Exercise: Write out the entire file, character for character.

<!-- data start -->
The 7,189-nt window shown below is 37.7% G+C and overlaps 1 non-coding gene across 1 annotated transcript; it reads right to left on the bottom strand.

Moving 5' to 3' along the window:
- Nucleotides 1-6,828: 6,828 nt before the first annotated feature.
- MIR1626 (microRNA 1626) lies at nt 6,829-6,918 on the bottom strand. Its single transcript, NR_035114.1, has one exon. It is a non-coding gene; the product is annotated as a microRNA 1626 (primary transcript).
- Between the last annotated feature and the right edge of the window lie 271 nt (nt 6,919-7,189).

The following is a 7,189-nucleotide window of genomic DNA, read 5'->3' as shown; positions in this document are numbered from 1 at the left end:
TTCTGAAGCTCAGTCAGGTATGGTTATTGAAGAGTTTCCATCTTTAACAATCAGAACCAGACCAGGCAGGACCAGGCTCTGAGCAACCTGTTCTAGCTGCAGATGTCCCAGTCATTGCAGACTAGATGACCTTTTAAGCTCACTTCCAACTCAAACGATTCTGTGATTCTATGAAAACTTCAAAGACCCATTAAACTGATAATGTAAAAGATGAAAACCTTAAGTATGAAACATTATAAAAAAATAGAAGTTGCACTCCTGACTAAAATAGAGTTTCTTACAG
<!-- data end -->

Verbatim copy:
The 7,189-nt window shown below is 37.7% G+C and overlaps 1 non-coding gene across 1 annotated transcript; it reads right to left on the bottom strand.

Moving 5' to 3' along the window:
- Nucleotides 1-6,828: 6,828 nt before the first annotated feature.
- MIR1626 (microRNA 1626) lies at nt 6,829-6,918 on the bottom strand. Its single transcript, NR_035114.1, has one exon. It is a non-coding gene; the product is annotated as a microRNA 1626 (primary transcript).
- Between the last annotated feature and the right edge of the window lie 271 nt (nt 6,919-7,189).

The following is a 7,189-nucleotide window of genomic DNA, read 5'->3' as shown; positions in this document are numbered from 1 at the left end:
TTCTGAAGCTCAGTCAGGTATGGTTATTGAAGAGTTTCCATCTTTAACAATCAGAACCAGACCAGGCAGGACCAGGCTCTGAGCAACCTGTTCTAGCTGCAGATGTCCCAGTCATTGCAGACTAGATGACCTTTTAAGCTCACTTCCAACTCAAACGATTCTGTGATTCTATGAAAACTTCAAAGACCCATTAAACTGATAATGTAAAAGATGAAAACCTTAAGTATGAAACATTATAAAAAAATAGAAGTTGCACTCCTGACTAAAATAGAGTTTCTTACAG